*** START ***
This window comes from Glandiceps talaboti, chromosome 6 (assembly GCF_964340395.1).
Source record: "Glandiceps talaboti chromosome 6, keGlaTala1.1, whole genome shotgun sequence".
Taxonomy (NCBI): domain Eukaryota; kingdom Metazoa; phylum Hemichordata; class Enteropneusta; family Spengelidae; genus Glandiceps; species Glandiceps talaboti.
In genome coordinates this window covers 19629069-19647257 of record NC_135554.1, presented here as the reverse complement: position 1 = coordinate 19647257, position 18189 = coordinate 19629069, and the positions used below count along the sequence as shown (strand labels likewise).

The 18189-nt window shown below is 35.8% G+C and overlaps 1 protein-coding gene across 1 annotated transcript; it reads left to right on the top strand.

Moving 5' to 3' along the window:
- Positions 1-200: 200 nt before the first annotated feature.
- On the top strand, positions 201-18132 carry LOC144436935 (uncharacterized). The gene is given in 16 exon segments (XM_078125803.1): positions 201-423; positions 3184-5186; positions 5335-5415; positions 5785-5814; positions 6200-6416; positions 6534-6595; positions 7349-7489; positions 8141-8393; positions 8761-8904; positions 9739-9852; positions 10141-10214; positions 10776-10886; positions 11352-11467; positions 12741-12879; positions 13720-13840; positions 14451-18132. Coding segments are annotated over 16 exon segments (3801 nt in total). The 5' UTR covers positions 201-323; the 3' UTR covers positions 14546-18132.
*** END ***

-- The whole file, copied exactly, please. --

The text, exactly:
This window comes from Glandiceps talaboti, chromosome 6 (assembly GCF_964340395.1).
Source record: "Glandiceps talaboti chromosome 6, keGlaTala1.1, whole genome shotgun sequence".
Taxonomy (NCBI): domain Eukaryota; kingdom Metazoa; phylum Hemichordata; class Enteropneusta; family Spengelidae; genus Glandiceps; species Glandiceps talaboti.
In genome coordinates this window covers 19629069-19647257 of record NC_135554.1, presented here as the reverse complement: position 1 = coordinate 19647257, position 18189 = coordinate 19629069, and the positions used below count along the sequence as shown (strand labels likewise).

The 18189-nt window shown below is 35.8% G+C and overlaps 1 protein-coding gene across 1 annotated transcript; it reads left to right on the top strand.

Moving 5' to 3' along the window:
- Positions 1-200: 200 nt before the first annotated feature.
- On the top strand, positions 201-18132 carry LOC144436935 (uncharacterized). The gene is given in 16 exon segments (XM_078125803.1): positions 201-423; positions 3184-5186; positions 5335-5415; positions 5785-5814; positions 6200-6416; positions 6534-6595; positions 7349-7489; positions 8141-8393; positions 8761-8904; positions 9739-9852; positions 10141-10214; positions 10776-10886; positions 11352-11467; positions 12741-12879; positions 13720-13840; positions 14451-18132. Coding segments are annotated over 16 exon segments (3801 nt in total). The 5' UTR covers positions 201-323; the 3' UTR covers positions 14546-18132.